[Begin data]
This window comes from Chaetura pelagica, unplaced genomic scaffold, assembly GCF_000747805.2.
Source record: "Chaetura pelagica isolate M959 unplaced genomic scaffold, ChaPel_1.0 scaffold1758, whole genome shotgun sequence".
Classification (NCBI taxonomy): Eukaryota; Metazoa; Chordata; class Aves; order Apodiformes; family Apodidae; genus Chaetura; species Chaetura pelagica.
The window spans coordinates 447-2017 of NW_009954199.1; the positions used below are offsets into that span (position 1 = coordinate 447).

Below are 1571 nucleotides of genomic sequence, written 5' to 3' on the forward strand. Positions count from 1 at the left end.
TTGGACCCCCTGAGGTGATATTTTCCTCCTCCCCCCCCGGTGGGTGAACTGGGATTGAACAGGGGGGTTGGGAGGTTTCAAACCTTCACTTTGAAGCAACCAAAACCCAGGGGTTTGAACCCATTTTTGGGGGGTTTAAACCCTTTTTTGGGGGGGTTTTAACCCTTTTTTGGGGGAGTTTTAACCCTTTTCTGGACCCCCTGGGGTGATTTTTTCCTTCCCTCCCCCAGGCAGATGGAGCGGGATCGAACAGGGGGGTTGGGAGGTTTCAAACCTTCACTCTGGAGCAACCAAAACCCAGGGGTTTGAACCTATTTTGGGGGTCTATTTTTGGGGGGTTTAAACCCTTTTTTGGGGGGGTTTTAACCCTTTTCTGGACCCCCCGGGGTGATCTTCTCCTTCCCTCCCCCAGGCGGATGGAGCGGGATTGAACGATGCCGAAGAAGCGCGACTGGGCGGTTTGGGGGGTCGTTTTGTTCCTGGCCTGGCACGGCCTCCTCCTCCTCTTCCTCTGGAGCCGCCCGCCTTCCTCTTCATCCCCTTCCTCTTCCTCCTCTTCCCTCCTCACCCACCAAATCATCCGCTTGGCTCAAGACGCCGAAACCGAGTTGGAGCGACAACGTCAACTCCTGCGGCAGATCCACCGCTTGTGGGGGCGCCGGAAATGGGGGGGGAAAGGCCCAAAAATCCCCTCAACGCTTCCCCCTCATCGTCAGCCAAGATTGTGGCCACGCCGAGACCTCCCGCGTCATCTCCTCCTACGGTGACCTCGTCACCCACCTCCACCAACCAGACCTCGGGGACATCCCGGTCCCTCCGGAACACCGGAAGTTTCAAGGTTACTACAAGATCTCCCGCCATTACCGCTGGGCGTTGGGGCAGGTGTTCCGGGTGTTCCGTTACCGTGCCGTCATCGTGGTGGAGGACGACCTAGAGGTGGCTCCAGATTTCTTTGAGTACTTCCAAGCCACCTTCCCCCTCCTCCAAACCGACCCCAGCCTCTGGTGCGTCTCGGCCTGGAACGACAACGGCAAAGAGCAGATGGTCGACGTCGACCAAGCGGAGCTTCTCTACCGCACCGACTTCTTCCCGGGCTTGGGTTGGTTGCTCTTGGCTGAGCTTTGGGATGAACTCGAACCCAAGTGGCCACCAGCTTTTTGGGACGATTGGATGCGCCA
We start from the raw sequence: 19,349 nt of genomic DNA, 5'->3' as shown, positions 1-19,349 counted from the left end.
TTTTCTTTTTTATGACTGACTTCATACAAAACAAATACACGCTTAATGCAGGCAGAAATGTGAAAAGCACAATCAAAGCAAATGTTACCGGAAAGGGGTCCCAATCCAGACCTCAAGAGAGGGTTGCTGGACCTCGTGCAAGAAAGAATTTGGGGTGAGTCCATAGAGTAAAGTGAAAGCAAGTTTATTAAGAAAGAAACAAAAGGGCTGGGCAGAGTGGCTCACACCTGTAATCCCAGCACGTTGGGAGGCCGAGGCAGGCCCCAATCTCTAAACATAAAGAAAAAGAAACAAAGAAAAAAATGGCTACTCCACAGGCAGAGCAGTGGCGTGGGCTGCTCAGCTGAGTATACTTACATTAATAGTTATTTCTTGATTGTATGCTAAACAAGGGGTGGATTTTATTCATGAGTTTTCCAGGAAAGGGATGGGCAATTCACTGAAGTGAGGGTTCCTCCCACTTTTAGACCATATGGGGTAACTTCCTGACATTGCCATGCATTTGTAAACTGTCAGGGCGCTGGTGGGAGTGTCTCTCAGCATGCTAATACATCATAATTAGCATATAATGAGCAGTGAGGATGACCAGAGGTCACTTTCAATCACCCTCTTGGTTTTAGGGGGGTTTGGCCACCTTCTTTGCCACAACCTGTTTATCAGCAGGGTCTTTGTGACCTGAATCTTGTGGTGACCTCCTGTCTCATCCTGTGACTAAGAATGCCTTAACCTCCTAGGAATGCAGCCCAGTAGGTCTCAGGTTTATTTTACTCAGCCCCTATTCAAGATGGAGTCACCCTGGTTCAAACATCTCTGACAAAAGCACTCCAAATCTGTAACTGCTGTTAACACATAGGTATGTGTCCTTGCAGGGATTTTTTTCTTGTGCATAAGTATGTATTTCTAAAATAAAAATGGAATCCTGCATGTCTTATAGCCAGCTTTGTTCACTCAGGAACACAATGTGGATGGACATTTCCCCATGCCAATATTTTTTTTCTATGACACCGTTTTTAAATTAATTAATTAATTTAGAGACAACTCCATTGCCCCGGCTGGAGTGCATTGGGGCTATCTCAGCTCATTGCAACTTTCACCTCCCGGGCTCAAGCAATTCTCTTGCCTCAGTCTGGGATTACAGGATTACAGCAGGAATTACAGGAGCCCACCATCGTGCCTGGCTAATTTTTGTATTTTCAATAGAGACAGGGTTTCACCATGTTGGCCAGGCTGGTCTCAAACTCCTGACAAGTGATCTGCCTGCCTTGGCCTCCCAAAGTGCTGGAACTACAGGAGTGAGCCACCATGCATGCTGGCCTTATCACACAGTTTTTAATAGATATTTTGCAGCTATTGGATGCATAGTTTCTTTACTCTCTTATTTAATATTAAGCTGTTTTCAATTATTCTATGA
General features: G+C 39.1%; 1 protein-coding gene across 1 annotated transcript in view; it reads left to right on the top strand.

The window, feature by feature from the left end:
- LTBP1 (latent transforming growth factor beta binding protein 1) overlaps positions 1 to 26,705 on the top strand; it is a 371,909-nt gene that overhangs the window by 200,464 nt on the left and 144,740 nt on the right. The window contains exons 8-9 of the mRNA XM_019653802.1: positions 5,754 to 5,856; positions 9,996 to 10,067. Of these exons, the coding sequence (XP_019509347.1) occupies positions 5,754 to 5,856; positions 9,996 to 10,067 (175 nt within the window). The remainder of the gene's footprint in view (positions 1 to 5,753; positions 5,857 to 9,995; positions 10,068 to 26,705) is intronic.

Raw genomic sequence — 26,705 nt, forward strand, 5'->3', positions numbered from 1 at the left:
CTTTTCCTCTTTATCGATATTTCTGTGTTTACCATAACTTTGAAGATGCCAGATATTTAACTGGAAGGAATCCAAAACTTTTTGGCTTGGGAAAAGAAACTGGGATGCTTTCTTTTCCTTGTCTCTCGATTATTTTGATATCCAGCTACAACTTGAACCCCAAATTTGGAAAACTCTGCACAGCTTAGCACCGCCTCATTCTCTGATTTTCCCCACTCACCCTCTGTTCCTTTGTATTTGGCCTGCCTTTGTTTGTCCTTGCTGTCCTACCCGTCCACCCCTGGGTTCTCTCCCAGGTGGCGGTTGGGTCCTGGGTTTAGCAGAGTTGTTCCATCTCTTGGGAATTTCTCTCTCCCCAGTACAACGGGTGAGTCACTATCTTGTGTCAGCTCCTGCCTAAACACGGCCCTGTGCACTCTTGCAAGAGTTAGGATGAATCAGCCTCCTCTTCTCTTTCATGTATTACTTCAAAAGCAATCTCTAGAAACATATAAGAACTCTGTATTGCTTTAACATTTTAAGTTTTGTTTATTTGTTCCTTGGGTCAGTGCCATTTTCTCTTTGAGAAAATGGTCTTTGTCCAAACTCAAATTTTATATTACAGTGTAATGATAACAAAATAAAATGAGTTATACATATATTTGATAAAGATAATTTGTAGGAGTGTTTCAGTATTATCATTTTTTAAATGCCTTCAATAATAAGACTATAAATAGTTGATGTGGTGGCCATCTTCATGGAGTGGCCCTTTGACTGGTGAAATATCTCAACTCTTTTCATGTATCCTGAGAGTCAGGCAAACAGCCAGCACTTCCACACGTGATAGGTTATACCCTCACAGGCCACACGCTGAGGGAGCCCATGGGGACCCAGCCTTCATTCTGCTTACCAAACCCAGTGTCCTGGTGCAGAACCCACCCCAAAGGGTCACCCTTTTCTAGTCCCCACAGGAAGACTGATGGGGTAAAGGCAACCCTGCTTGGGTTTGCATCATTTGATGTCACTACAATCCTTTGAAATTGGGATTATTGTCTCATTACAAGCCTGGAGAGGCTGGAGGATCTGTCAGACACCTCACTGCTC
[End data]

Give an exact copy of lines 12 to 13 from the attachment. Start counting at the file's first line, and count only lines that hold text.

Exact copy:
Raw genomic sequence — 26,705 nt, forward strand, 5'->3', positions numbered from 1 at the left:
CTTTTCCTCTTTATCGATATTTCTGTGTTTACCATAACTTTGAAGATGCCAGATATTTAACTGGAAGGAATCCAAAACTTTTTGGCTTGGGAAAAGAAACTGGGATGCTTTCTTTTCCTTGTCTCTCGATTATTTTGATATCCAGCTACAACTTGAACCCCAAATTTGGAAAACTCTGCACAGCTTAGCACCGCCTCATTCTCTGATTTTCCCCACTCACCCTCTGTTCCTTTGTATTTGGCCTGCCTTTGTTTGTCCTTGCTGTCCTACCCGTCCACCCCTGGGTTCTCTCCCAGGTGGCGGTTGGGTCCTGGGTTTAGCAGAGTTGTTCCATCTCTTGGGAATTTCTCTCTCCCCAGTACAACGGGTGAGTCACTATCTTGTGTCAGCTCCTGCCTAAACACGGCCCTGTGCACTCTTGCAAGAGTTAGGATGAATCAGCCTCCTCTTCTCTTTCATGTATTACTTCAAAAGCAATCTCTAGAAACATATAAGAACTCTGTATTGCTTTAACATTTTAAGTTTTGTTTATTTGTTCCTTGGGTCAGTGCCATTTTCTCTTTGAGAAAATGGTCTTTGTCCAAACTCAAATTTTATATTACAGTGTAATGATAACAAAATAAAATGAGTTATACATATATTTGATAAAGATAATTTGTAGGAGTGTTTCAGTATTATCATTTTTTAAATGCCTTCAATAATAAGACTATAAATAGTTGATGTGGTGGCCATCTTCATGGAGTGGCCCTTTGACTGGTGAAATATCTCAACTCTTTTCATGTATCCTGAGAGTCAGGCAAACAGCCAGCACTTCCACACGTGATAGGTTATACCCTCACAGGCCACACGCTGAGGGAGCCCATGGGGACCCAGCCTTCATTCTGCTTACCAAACCCAGTGTCCTGGTGCAGAACCCACCCCAAAGGGTCACCCTTTTCTAGTCCCCACAGGAAGACTGATGGGGTAAAGGCAACCCTGCTTGGGTTTGCATCATTTGATGTCACTACAATCCTTTGAAATTGGGATTATTGTCTCATTACAAGCCTGGAGAGGCTGGAGGATCTGTCAGACACCTCACTGCTC